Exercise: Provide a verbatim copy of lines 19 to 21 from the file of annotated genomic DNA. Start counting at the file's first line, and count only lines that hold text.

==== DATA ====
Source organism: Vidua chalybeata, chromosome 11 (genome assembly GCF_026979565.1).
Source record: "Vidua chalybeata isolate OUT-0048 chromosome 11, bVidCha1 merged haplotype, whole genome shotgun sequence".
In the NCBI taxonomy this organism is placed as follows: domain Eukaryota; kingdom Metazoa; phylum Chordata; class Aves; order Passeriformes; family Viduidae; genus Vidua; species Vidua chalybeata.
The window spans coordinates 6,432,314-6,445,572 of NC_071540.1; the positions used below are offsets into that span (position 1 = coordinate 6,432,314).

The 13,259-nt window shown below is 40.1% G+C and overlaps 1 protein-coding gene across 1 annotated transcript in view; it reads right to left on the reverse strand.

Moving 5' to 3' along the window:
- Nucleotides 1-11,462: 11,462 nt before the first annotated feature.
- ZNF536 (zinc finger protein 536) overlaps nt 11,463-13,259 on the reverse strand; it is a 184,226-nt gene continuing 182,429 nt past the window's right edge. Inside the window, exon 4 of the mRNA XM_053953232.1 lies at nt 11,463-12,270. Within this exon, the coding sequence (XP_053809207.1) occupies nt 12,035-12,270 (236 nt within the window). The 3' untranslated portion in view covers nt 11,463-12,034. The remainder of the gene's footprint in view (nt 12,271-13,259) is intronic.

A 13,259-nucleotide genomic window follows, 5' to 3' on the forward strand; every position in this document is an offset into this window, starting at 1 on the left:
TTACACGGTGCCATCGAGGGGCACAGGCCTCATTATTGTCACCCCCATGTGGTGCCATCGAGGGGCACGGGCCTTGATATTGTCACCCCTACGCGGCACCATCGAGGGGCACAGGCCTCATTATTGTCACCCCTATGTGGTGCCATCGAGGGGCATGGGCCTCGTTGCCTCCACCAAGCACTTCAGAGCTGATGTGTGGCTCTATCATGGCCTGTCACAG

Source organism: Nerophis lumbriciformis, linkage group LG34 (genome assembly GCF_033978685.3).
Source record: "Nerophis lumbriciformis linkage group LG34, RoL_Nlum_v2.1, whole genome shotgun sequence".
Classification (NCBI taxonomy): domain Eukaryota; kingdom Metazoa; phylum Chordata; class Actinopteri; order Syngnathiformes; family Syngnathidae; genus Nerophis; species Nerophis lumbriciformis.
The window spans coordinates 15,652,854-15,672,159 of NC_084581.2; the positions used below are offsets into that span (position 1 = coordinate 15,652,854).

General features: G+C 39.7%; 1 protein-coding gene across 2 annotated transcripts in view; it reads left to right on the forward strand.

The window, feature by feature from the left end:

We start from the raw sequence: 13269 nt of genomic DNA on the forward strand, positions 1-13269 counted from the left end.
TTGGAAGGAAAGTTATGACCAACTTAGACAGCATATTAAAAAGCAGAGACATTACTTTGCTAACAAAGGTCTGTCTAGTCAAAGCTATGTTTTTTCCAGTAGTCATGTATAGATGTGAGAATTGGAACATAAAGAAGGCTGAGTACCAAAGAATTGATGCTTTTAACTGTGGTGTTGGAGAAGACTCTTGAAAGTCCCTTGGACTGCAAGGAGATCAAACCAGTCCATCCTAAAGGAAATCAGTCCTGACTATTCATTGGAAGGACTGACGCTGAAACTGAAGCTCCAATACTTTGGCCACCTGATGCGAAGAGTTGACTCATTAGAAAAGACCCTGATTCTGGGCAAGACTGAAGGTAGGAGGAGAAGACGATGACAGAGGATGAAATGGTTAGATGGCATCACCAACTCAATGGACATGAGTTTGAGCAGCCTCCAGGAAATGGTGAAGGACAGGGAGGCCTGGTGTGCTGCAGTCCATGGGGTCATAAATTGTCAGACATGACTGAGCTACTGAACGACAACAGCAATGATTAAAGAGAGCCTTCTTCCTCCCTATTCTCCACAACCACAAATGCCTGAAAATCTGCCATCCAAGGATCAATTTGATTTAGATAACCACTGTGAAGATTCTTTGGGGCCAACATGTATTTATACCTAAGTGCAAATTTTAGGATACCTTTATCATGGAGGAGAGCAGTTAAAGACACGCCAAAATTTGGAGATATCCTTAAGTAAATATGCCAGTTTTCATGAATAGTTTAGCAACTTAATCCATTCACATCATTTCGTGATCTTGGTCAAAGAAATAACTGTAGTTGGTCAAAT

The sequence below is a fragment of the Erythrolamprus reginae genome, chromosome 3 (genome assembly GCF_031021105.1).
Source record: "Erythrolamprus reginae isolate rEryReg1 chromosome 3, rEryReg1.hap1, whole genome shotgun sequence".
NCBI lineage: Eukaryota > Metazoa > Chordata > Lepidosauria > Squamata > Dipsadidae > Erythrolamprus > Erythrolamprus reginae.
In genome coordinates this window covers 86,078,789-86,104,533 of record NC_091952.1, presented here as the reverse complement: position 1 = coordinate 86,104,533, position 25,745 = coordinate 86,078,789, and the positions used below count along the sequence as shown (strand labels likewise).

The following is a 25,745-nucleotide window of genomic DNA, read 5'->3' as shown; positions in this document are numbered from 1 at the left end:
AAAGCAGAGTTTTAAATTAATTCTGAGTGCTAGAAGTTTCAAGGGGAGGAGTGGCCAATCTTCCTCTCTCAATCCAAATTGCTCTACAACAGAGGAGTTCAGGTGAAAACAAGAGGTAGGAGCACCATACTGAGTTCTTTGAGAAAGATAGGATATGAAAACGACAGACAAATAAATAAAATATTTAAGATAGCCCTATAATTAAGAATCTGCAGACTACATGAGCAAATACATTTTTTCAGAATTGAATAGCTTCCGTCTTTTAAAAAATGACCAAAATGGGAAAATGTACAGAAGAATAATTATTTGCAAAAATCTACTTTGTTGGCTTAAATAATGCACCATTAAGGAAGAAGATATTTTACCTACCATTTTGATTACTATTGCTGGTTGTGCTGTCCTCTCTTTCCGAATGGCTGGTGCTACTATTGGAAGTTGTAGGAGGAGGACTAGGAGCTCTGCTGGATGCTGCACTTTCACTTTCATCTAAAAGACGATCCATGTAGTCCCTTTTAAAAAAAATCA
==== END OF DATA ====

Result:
The sequence below is a fragment of the Erythrolamprus reginae genome, chromosome 3 (genome assembly GCF_031021105.1).
Source record: "Erythrolamprus reginae isolate rEryReg1 chromosome 3, rEryReg1.hap1, whole genome shotgun sequence".
NCBI lineage: Eukaryota > Metazoa > Chordata > Lepidosauria > Squamata > Dipsadidae > Erythrolamprus > Erythrolamprus reginae.